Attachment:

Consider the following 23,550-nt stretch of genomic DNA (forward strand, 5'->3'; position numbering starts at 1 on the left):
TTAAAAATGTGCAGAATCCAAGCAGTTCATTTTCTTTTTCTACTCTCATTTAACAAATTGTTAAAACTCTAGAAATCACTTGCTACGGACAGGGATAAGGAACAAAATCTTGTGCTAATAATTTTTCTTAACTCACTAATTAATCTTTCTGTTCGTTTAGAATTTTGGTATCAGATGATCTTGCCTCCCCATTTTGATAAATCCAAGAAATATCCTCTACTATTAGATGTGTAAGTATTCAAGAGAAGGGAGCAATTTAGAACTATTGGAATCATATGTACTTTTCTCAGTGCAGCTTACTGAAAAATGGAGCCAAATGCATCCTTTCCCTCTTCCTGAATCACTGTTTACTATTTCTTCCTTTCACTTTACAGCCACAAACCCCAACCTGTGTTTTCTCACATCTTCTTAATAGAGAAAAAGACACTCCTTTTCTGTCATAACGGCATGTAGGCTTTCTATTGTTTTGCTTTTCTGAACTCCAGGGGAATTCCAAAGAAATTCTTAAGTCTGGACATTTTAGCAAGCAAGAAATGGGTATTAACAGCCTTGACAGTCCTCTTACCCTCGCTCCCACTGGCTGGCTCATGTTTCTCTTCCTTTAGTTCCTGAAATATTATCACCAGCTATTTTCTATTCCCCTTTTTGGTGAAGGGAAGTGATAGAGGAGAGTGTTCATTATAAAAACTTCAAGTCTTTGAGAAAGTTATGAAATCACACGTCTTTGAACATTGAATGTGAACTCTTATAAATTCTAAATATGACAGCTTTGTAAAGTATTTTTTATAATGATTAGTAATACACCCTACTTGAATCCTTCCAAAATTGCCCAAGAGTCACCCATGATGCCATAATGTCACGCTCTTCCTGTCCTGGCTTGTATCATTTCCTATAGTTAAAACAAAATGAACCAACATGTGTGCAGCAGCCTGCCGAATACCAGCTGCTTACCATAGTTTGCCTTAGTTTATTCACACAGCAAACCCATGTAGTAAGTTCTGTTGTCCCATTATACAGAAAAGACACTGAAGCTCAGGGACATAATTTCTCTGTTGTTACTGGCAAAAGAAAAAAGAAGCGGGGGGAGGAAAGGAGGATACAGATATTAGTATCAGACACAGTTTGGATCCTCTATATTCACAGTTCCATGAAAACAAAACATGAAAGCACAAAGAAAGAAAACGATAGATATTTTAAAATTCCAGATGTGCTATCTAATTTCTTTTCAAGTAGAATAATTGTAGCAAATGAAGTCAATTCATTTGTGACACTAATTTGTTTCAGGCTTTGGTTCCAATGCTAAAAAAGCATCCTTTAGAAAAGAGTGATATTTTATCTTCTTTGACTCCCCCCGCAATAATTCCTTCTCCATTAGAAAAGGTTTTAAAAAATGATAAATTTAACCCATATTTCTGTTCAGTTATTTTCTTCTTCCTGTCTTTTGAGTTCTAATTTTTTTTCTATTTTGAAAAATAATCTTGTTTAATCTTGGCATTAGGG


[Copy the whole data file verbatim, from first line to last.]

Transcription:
Consider the following 23,550-nt stretch of genomic DNA (forward strand, 5'->3'; position numbering starts at 1 on the left):
TTAAAAATGTGCAGAATCCAAGCAGTTCATTTTCTTTTTCTACTCTCATTTAACAAATTGTTAAAACTCTAGAAATCACTTGCTACGGACAGGGATAAGGAACAAAATCTTGTGCTAATAATTTTTCTTAACTCACTAATTAATCTTTCTGTTCGTTTAGAATTTTGGTATCAGATGATCTTGCCTCCCCATTTTGATAAATCCAAGAAATATCCTCTACTATTAGATGTGTAAGTATTCAAGAGAAGGGAGCAATTTAGAACTATTGGAATCATATGTACTTTTCTCAGTGCAGCTTACTGAAAAATGGAGCCAAATGCATCCTTTCCCTCTTCCTGAATCACTGTTTACTATTTCTTCCTTTCACTTTACAGCCACAAACCCCAACCTGTGTTTTCTCACATCTTCTTAATAGAGAAAAAGACACTCCTTTTCTGTCATAACGGCATGTAGGCTTTCTATTGTTTTGCTTTTCTGAACTCCAGGGGAATTCCAAAGAAATTCTTAAGTCTGGACATTTTAGCAAGCAAGAAATGGGTATTAACAGCCTTGACAGTCCTCTTACCCTCGCTCCCACTGGCTGGCTCATGTTTCTCTTCCTTTAGTTCCTGAAATATTATCACCAGCTATTTTCTATTCCCCTTTTTGGTGAAGGGAAGTGATAGAGGAGAGTGTTCATTATAAAAACTTCAAGTCTTTGAGAAAGTTATGAAATCACACGTCTTTGAACATTGAATGTGAACTCTTATAAATTCTAAATATGACAGCTTTGTAAAGTATTTTTTATAATGATTAGTAATACACCCTACTTGAATCCTTCCAAAATTGCCCAAGAGTCACCCATGATGCCATAATGTCACGCTCTTCCTGTCCTGGCTTGTATCATTTCCTATAGTTAAAACAAAATGAACCAACATGTGTGCAGCAGCCTGCCGAATACCAGCTGCTTACCATAGTTTGCCTTAGTTTATTCACACAGCAAACCCATGTAGTAAGTTCTGTTGTCCCATTATACAGAAAAGACACTGAAGCTCAGGGACATAATTTCTCTGTTGTTACTGGCAAAAGAAAAAAGAAGCGGGGGGAGGAAAGGAGGATACAGATATTAGTATCAGACACAGTTTGGATCCTCTATATTCACAGTTCCATGAAAACAAAACATGAAAGCACAAAGAAAGAAAACGATAGATATTTTAAAATTCCAGATGTGCTATCTAATTTCTTTTCAAGTAGAATAATTGTAGCAAATGAAGTCAATTCATTTGTGACACTAATTTGTTTCAGGCTTTGGTTCCAATGCTAAAAAAGCATCCTTTAGAAAAGAGTGATATTTTATCTTCTTTGACTCCCCCCGCAATAATTCCTTCTCCATTAGAAAAGGTTTTAAAAAATGATAAATTTAACCCATATTTCTGTTCAGTTATTTTCTTCTTCCTGTCTTTTGAGTTCTAATTTTTTTTCTATTTTGAAAAATAATCTTGTTTAATCTTGGCATTAGGG